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Friday, January 20, 2006

The "Right to Choose"; The Right To Die


The mother of one of my colleagues was watching the Alito hearings. Good for her; I watched not a minute except what I saw on the news summaries. She is very concerned about what Alito on the Supreme Court would mean for women's reproductive rights, which got to her to wondering about the NYS law concerning abortion prior to Roe v. Wade. My colleague asked me - always ask the librarian - and I said (off the top of my head) I believed that it was made legal at some point after 1969 and before the fall of 1971, when I went to college.

In fact, the law making abortion legal in New York, the most liberal law in the US at the time, was passed in the spring of 1970, but only because Assemblyman George M. Michaels changed his vote. This made New York, and especially NYC, "The Abortion Capital of America", according to a New York magazine article.

Not that things were settled: From this article:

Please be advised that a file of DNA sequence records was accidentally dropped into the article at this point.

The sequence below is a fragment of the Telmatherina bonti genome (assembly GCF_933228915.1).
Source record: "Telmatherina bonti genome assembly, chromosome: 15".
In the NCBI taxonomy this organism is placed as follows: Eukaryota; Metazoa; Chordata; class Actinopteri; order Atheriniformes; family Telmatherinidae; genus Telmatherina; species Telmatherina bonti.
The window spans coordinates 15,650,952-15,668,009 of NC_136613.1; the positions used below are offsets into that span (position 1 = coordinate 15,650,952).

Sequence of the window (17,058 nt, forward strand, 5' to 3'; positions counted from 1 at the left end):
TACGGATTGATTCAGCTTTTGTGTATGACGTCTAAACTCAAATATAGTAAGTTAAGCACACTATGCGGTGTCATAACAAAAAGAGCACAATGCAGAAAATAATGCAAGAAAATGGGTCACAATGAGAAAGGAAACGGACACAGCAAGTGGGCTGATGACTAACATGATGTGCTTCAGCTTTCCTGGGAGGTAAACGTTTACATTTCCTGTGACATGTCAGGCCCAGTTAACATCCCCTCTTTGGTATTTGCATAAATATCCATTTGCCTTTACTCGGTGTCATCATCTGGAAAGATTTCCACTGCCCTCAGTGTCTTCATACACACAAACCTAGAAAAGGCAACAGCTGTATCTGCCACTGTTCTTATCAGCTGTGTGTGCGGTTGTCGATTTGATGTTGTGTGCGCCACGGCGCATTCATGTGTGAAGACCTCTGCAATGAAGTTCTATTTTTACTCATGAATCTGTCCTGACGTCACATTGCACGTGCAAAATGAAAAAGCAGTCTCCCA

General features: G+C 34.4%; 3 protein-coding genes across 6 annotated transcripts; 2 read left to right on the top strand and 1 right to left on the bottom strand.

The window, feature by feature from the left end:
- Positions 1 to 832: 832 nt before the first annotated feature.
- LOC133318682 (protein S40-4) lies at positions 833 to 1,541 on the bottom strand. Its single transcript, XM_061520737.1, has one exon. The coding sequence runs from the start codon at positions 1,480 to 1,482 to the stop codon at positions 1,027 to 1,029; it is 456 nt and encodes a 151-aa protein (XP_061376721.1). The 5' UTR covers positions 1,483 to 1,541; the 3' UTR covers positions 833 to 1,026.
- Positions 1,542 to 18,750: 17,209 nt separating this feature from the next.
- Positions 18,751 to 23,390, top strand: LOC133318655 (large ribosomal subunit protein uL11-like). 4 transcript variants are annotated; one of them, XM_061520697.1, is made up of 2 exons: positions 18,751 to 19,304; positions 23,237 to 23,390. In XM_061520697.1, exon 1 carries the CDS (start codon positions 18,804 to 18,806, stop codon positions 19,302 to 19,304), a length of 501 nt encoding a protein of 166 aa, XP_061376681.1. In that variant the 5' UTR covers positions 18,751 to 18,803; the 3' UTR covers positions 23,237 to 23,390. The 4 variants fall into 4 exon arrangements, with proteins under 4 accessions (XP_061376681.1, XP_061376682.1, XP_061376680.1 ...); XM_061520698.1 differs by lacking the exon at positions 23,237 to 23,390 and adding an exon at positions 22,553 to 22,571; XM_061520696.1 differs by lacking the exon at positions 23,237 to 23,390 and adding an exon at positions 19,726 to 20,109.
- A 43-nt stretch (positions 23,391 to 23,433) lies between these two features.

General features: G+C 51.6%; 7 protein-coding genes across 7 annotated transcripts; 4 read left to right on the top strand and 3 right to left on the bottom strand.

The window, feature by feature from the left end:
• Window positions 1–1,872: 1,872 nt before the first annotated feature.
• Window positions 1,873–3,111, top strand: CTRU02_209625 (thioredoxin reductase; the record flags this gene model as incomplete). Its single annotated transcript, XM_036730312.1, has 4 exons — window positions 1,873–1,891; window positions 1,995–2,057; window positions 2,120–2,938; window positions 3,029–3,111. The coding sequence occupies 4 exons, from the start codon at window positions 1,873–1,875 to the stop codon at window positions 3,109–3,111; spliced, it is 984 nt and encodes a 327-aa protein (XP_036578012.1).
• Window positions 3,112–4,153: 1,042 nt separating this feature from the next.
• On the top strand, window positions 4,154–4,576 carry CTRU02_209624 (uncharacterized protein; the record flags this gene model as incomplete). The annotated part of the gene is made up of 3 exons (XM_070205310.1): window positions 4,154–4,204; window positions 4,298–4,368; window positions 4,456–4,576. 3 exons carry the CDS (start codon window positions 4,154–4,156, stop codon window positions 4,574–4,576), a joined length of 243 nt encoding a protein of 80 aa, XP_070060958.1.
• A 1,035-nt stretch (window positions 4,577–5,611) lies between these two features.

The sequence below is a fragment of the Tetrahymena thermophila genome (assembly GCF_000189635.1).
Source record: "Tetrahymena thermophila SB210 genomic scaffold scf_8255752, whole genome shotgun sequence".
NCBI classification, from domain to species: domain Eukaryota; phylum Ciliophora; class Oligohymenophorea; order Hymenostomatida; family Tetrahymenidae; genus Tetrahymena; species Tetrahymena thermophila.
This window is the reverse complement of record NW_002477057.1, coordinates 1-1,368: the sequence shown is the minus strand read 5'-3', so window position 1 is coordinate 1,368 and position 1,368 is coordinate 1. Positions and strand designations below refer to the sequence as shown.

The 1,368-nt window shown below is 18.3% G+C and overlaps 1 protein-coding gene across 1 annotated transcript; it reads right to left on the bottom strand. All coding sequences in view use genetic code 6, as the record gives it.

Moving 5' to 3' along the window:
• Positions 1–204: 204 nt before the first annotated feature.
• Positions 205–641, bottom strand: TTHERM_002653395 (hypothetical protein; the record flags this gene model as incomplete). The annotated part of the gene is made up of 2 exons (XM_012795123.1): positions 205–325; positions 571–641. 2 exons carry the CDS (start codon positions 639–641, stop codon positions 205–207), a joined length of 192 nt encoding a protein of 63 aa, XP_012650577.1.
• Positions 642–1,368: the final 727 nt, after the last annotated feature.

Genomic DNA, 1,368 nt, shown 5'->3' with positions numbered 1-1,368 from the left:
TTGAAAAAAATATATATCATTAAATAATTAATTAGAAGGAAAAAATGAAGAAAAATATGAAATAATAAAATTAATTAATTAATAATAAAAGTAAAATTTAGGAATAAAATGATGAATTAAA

Between the passage of New York’s law in 1970 and the Supreme Court’s decision of January ’73, no more state legislatures voluntarily passed permissive abortion laws. In April of ’72, New York State repealed its most permissive law. Governor Nelson Rockefeller vetoed the repeal, and the law remained in force. In the November ’72 elections, however, so many pro-abortion legislators were swept out of office that the New York General Assembly had enough votes to override the governor’s veto. Plans were made to again repeal the law when that legislature reconvened in 1973. Before it could act, however, the Supreme Court
handed down the Roe v. Wade decision and nothing was done.
The 33rd anniversary of the Roe vs. Wade decision is this Sunday. If the Supreme Court does strike down Roe, what will happen in New York State? Of course, it depends on how the ruling is worded, but history does not provide much guidance. It will likely to become a states' issue again, and the political climate from three decades ago may not provide much guidance.
***
The Supreme Court ruling this week on the Oregon assisted suicide law was decided on states' rights, not on the merits of the law itself. Expect more litigation on this issue. My primary concern over Alito on the Supreme Court is that he seems inclined to take the side of the federal government in most matters. Most pundits think the Senate vote is a done deal.
***
Information about the short film The Abortion Diaries.

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